Yes, it's true. Nothing says I Love You like meat, meat and more meat. I did find Churracaria Plataforma to be a mildly odd Valentine's dining choice. But I wasn't disappointed, I had wanted to try the place and I've never gone in for any of that oysters, champagne and chocolate-dipped strawberries, intimate dining nonsense. This un-subtle choice actually kind of made me feel relieved. Stuffing yourself silly on the most romantic of holidays is a brilliant idea, if you ask me.

I'd been to Riodizio, which didn't even have a salad bar so I was pretty excited about Plataforma (even though I know you're not supposed to fill up on the side dishes). This is sort of the king of NYC rodizios, at least in price and popularity. The salad bar is enormous with selections like sushi (strange for a Brazilian place, though I hear there's a large Japanese population in the country), hearts of palm, a handful of different seafood concoctions, green salad, shrimp, vegetables and loads loads more.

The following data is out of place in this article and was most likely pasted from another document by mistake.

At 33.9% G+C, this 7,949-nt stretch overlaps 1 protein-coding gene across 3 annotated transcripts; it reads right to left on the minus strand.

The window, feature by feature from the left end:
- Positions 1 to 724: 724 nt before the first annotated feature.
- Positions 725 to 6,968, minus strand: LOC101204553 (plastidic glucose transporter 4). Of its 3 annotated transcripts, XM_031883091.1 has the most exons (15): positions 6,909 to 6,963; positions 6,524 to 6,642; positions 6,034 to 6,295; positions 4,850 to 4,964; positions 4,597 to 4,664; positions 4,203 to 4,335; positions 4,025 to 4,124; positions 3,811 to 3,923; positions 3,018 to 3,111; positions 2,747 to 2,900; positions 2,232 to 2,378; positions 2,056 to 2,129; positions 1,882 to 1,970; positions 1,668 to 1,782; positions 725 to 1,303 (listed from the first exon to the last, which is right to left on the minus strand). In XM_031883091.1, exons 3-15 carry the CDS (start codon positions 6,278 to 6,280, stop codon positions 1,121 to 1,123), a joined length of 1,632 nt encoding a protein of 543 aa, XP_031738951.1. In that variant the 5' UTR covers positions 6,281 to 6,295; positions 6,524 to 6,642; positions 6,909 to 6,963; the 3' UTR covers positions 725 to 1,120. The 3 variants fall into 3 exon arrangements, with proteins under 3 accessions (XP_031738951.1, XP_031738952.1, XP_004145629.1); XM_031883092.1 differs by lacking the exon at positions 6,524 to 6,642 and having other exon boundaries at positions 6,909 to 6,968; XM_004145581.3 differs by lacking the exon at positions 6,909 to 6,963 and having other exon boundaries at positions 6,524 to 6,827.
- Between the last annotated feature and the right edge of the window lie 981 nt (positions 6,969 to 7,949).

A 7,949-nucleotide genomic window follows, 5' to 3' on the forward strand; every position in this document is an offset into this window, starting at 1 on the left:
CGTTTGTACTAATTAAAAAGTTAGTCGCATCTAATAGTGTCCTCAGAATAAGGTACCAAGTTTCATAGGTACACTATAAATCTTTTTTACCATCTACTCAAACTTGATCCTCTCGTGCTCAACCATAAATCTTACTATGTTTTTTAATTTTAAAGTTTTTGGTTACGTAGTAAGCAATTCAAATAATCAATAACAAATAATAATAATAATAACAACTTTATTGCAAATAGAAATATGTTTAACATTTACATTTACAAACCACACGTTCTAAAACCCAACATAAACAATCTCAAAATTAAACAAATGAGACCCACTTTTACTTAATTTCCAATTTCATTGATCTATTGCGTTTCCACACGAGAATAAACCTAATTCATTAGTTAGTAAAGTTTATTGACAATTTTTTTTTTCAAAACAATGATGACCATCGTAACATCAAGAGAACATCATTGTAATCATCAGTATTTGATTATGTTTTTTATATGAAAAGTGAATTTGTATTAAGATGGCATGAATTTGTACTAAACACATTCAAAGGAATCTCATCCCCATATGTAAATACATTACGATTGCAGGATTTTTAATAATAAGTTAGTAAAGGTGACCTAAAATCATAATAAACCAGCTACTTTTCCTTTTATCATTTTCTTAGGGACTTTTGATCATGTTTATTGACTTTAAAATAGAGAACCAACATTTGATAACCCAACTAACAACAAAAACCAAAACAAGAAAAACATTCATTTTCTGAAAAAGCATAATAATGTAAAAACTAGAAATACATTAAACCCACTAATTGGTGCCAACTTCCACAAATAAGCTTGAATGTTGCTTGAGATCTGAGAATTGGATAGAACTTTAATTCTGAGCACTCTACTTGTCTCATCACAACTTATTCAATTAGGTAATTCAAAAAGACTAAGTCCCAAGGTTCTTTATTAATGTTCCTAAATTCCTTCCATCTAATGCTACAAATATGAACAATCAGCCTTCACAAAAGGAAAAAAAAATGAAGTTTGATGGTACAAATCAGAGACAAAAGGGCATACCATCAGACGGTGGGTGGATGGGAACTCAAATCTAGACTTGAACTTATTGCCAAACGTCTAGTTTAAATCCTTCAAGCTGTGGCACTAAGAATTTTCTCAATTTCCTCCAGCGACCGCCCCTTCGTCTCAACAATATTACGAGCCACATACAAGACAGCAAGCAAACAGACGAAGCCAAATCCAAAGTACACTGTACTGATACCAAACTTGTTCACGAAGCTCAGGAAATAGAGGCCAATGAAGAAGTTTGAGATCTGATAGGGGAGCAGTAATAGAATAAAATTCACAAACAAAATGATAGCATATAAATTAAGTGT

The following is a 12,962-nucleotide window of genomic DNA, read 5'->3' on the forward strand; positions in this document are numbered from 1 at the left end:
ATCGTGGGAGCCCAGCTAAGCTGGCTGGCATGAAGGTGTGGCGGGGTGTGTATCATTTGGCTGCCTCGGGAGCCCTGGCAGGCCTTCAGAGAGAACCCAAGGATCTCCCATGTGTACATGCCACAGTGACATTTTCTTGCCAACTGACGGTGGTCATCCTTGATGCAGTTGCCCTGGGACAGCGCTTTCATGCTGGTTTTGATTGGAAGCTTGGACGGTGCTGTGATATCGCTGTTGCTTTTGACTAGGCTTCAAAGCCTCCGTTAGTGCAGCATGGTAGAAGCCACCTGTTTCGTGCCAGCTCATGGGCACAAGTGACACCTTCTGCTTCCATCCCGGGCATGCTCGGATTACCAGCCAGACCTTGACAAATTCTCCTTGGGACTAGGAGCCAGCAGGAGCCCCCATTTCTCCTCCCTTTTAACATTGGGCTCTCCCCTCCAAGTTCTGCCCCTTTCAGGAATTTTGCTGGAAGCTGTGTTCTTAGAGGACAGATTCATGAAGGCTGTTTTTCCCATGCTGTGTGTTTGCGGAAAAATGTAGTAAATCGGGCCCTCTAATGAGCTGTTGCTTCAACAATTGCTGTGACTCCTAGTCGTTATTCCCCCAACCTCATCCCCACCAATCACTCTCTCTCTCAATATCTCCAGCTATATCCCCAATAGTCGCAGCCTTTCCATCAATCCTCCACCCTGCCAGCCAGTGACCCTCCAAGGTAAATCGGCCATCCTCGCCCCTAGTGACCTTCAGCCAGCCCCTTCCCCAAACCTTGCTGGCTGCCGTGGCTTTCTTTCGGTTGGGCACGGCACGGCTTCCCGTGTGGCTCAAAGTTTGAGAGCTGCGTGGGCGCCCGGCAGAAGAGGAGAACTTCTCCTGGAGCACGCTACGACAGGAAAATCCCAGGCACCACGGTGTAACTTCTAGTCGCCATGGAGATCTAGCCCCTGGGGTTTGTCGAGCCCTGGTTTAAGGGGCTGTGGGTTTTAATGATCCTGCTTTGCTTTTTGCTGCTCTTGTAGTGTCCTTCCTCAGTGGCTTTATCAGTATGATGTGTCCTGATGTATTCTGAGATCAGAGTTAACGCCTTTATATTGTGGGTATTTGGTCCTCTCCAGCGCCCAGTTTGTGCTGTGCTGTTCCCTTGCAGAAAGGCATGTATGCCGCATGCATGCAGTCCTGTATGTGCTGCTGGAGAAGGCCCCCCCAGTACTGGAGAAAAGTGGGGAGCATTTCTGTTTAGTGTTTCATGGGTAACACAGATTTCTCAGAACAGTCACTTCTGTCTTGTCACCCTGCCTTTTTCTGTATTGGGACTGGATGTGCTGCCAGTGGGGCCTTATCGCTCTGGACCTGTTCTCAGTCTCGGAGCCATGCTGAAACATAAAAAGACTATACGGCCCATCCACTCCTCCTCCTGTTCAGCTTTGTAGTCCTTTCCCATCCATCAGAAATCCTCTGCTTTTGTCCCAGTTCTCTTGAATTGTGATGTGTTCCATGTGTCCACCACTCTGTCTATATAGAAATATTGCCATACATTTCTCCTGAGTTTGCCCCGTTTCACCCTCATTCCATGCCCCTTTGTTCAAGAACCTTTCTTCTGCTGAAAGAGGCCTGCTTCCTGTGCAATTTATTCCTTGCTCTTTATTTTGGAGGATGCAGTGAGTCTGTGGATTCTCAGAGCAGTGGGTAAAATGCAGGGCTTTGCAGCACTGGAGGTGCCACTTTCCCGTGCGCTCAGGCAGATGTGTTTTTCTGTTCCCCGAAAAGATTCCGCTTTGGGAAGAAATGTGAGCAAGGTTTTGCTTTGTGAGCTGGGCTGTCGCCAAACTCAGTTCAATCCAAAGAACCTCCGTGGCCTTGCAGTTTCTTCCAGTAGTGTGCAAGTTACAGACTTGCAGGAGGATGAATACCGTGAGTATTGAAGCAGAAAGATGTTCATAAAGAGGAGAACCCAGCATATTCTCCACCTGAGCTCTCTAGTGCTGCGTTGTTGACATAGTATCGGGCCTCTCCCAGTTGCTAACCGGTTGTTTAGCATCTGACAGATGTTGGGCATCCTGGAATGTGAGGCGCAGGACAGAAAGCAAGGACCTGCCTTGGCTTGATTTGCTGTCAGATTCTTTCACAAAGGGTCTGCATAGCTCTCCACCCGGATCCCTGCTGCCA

Then once you're done with that course, the games begin. You flip your coaster from red to the green side and the meat starts filling your plate–like five different beef preparations, chicken, sausages, salmon, pork loin, ribs, etc. On top of this, they bring side dishes to the table to accompany the meat: rice, fried plantains, polenta, asparagus, mashed potatoes and this confusing one I never figured out–it looked and tasted like a large plate of bread crumbs with bacon mixed in. What the heck do you do with that?! (I've since learned that it's farofa, toasted manioc flour that should be sprinkled over anything soupy).